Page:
If I asked you to draw me an amide, we'd likely end up with something in the form of:

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The exact definition of this is given fairly clearly in the IUPAC gold book.

Derivatives of oxoacids [...] in which an acidic hydroxy group has been replaced by an amino or substituted amino group. Chalcogen replacement analogues are called thio-, seleno- and telluro-amides. Compounds having one, two or three acyl groups on a given nitrogen are generically included and may be designated as primary, secondary and tertiary amides, respectively Source: IUPAC Gold Book, 1995 recommendations

There is however another class of compounds which we call 'amides', for instance LDA (lithium diisopropylamide). Again, the IUPAC gold book has this covered.

The term applies also to metal derivatives of ammonia and amines, in which a cation replaces a hydrogen atom on nitrogen.

I fully accept this, my question is, why we decided to re-use the word 'amide' to describe these compounds. Is the reason historical (i.e. before we knew better), or is there a logical basis for the grouping of the two classes of compounds.

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    $\begingroup$ Without being sure about it, but amide derives from amine much like chloride does from chlorine — and both are used for the negatively charged, dehydrogenated version of their parent. If the formal $\ce{OH-}$ group of an acid is replaced by $\ce{Cl-}$ we arrive at a carboxylic chloride, so it seems only natural to arrive at an amide if we substitute with (formal) $\ce{R2N-}$. $\endgroup$
    – Jan
    Feb 2, 2016 at 21:51
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    $\begingroup$ In addition to what Jan said, the carboxylic acid derivative "amide" can, more specifically, be referred to as a carboxylic amide. So, really, we didn't reuse the term, we simply shortened the one in a potentially confusing way. Along the same lines, hexamethyldisiliazane can be deprotonated to form hexamethyldisilazide, so I would bet that an amide formed from HMDS would be a silazide or, more specifically, a carboxylic silazide. $\endgroup$ Feb 2, 2016 at 22:19
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    $\begingroup$ en.wikipedia.org/wiki/Sodium_amide $\endgroup$
    – K_P
    Feb 2, 2016 at 22:45
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    $\begingroup$ @Jan: I hadn't thought about it like that (come to think of it, I had never really considered what we call N-). I think you're probably right. $\endgroup$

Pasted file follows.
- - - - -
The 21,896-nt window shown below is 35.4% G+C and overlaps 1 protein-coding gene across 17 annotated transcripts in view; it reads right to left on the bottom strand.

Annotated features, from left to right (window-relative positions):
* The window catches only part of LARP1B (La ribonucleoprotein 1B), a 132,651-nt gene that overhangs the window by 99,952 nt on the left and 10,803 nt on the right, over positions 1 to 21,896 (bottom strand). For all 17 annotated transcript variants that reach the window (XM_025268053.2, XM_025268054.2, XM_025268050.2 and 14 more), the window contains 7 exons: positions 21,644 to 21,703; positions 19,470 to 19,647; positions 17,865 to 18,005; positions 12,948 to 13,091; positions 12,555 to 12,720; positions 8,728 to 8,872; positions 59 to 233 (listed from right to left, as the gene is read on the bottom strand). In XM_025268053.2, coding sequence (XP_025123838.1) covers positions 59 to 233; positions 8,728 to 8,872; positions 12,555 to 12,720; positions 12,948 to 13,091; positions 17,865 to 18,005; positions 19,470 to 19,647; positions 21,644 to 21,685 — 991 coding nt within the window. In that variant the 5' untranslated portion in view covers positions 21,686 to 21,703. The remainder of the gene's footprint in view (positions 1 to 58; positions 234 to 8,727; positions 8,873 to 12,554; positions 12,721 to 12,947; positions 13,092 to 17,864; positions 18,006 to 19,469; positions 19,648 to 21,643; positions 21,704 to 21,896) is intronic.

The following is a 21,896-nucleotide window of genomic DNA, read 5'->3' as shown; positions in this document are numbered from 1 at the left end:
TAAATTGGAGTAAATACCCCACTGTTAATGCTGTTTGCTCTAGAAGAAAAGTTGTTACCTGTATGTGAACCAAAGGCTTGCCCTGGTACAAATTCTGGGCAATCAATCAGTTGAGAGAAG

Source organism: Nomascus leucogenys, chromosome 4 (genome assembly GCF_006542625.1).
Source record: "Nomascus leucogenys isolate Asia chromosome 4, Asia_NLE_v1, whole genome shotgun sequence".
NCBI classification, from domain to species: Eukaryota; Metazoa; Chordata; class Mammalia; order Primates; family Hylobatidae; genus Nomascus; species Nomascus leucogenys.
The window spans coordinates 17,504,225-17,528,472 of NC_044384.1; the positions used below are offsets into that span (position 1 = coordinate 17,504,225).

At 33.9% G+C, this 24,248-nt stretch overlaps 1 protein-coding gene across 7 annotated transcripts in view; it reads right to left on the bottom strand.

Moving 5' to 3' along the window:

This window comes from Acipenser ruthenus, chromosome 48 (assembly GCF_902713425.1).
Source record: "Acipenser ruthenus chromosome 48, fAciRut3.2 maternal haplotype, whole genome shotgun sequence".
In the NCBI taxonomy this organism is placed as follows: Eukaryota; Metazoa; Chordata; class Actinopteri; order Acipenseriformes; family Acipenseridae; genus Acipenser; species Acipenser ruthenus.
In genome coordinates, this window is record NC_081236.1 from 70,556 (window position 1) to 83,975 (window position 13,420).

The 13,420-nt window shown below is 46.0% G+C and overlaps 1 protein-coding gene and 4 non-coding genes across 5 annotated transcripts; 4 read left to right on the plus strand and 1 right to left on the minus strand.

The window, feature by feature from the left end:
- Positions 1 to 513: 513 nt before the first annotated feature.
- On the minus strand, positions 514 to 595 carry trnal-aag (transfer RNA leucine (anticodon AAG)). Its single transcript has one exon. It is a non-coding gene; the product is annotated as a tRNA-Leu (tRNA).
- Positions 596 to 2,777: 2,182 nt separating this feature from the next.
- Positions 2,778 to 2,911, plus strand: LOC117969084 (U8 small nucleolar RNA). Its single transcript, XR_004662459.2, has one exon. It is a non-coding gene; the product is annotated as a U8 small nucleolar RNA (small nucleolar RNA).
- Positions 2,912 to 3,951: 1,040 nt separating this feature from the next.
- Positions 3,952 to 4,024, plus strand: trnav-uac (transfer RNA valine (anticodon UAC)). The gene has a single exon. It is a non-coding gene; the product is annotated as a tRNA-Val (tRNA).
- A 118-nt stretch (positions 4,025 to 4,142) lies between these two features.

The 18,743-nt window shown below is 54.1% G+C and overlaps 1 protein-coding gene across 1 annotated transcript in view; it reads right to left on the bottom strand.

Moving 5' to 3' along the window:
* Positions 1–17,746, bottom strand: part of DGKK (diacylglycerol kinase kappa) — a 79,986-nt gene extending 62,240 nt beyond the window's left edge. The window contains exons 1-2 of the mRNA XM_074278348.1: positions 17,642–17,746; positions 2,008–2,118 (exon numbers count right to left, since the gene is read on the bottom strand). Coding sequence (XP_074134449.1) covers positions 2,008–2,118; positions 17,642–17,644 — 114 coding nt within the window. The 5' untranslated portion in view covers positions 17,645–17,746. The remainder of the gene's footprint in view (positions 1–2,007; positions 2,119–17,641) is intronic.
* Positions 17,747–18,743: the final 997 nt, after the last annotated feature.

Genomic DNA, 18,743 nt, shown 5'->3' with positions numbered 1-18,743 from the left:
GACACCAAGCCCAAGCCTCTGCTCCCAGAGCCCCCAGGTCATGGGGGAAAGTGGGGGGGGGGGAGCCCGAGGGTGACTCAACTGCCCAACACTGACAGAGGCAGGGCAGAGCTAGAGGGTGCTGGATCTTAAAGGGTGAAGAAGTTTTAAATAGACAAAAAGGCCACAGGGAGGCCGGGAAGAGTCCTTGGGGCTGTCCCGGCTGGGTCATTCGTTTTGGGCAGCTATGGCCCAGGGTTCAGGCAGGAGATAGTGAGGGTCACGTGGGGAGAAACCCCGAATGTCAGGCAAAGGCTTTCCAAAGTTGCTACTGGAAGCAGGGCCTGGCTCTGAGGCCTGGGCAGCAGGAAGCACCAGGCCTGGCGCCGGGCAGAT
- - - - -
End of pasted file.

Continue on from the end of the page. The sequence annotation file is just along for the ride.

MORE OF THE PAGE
– NotEvans.
    Feb 2, 2016 at 22:48

1 Answer 1


The latter amide definition in you question did not evolve from the former name of organic amides, but the process was rather opposite, or at least they have a common root. The name "amide" appears to be quite old. There is even a notion of amidogen, not used very often today, but it appears in the book Elements of Chemistry from 1840, along with some inorganic amides like "amide of potassium" or "amide of mercury". Later book Chemistry, Theoretical, Practical and Analytical as applied and relating to the Arts and Manufactures by James Sheridan Muspratt from cca 1860 besides inorganic amides mentions also a peculiar substance "margaramid" that was obtained as a byproduct of ammonium salts of fatty acids preparation by treatment of fats/oils with ammonia. In this time e.g. acetamide was known as well already.

And the definition in Cyclopaedia of Chemistry with Its Applications to Mineralogy, Physiology, and the Arts from 1854 states:

Amide, Amidogen. The term amide is given to a class of substances which contain ammonia deprived of an atom hydrogen, (NH2.) Hence, when they are treated with potash, ammonia is disengaged, the third atom of hydrogen derived from water again uniting, so as to form the necessary quantity in ammonia. That such a substance as amide or amidogen exists, may be proved by passing dry ammonia over heated potassium or sodium. A green body is formed, as hydrogen is evolved, which is replaced by the metal, NH2H + Na, becoming NH2Na and H. Some of the most familiar of these amides are potassamide NH2K, sodamide NH2Na, oxamide NH2C2O2, benzamide NH2C14H5O2, sulphamide NH2SO2, carbamide NH2CO, platosamine NH2Pt. Some of these amides are formed by heating organic salts of ammonia, by which they lose water, and leave an amide. Thus oxalate of ammonia, when distilled, gives water and oxamide (NH3C2O3 = NH2C2O2 and HO). It is probable that many animal substances, as albumen, belong to this class.

(typos/mistakes included)

Please note that this is not an exhaustive historic research at all :)


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